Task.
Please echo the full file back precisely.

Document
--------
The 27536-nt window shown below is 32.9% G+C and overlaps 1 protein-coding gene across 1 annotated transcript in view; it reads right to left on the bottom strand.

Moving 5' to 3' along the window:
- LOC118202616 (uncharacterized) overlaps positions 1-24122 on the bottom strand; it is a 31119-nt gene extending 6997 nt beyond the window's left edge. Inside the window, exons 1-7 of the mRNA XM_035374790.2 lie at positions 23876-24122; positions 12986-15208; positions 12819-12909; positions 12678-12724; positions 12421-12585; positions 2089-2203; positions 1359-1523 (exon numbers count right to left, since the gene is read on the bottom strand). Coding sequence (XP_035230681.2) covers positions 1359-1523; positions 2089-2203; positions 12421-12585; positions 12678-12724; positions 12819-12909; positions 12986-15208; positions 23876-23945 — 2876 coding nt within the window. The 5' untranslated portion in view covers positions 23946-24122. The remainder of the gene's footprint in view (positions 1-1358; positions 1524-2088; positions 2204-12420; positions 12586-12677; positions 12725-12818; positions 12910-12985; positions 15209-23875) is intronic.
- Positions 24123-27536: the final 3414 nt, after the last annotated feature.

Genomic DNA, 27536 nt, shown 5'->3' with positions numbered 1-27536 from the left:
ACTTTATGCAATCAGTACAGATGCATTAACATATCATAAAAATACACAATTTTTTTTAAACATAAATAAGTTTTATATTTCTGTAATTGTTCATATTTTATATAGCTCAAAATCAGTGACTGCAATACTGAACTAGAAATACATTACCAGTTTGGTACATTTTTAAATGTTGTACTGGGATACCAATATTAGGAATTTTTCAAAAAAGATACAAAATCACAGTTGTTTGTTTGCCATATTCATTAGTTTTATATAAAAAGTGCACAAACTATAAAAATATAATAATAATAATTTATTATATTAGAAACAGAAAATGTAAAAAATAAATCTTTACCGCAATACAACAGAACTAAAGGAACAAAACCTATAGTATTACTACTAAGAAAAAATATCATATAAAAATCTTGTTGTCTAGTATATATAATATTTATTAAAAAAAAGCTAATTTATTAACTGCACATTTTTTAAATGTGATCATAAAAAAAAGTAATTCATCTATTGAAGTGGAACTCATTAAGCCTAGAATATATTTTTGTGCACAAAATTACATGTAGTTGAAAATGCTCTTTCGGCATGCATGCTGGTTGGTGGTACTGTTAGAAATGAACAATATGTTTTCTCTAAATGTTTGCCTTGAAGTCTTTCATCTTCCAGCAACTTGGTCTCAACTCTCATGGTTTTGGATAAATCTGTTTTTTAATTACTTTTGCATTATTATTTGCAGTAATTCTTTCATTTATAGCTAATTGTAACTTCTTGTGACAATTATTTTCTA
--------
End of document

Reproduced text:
The 27536-nt window shown below is 32.9% G+C and overlaps 1 protein-coding gene across 1 annotated transcript in view; it reads right to left on the bottom strand.

Moving 5' to 3' along the window:
- LOC118202616 (uncharacterized) overlaps positions 1-24122 on the bottom strand; it is a 31119-nt gene extending 6997 nt beyond the window's left edge. Inside the window, exons 1-7 of the mRNA XM_035374790.2 lie at positions 23876-24122; positions 12986-15208; positions 12819-12909; positions 12678-12724; positions 12421-12585; positions 2089-2203; positions 1359-1523 (exon numbers count right to left, since the gene is read on the bottom strand). Coding sequence (XP_035230681.2) covers positions 1359-1523; positions 2089-2203; positions 12421-12585; positions 12678-12724; positions 12819-12909; positions 12986-15208; positions 23876-23945 — 2876 coding nt within the window. The 5' untranslated portion in view covers positions 23946-24122. The remainder of the gene's footprint in view (positions 1-1358; positions 1524-2088; positions 2204-12420; positions 12586-12677; positions 12725-12818; positions 12910-12985; positions 15209-23875) is intronic.
- Positions 24123-27536: the final 3414 nt, after the last annotated feature.

Genomic DNA, 27536 nt, shown 5'->3' with positions numbered 1-27536 from the left:
ACTTTATGCAATCAGTACAGATGCATTAACATATCATAAAAATACACAATTTTTTTTAAACATAAATAAGTTTTATATTTCTGTAATTGTTCATATTTTATATAGCTCAAAATCAGTGACTGCAATACTGAACTAGAAATACATTACCAGTTTGGTACATTTTTAAATGTTGTACTGGGATACCAATATTAGGAATTTTTCAAAAAAGATACAAAATCACAGTTGTTTGTTTGCCATATTCATTAGTTTTATATAAAAAGTGCACAAACTATAAAAATATAATAATAATAATTTATTATATTAGAAACAGAAAATGTAAAAAATAAATCTTTACCGCAATACAACAGAACTAAAGGAACAAAACCTATAGTATTACTACTAAGAAAAAATATCATATAAAAATCTTGTTGTCTAGTATATATAATATTTATTAAAAAAAAGCTAATTTATTAACTGCACATTTTTTAAATGTGATCATAAAAAAAAGTAATTCATCTATTGAAGTGGAACTCATTAAGCCTAGAATATATTTTTGTGCACAAAATTACATGTAGTTGAAAATGCTCTTTCGGCATGCATGCTGGTTGGTGGTACTGTTAGAAATGAACAATATGTTTTCTCTAAATGTTTGCCTTGAAGTCTTTCATCTTCCAGCAACTTGGTCTCAACTCTCATGGTTTTGGATAAATCTGTTTTTTAATTACTTTTGCATTATTATTTGCAGTAATTCTTTCATTTATAGCTAATTGTAACTTCTTGTGACAATTATTTTCTA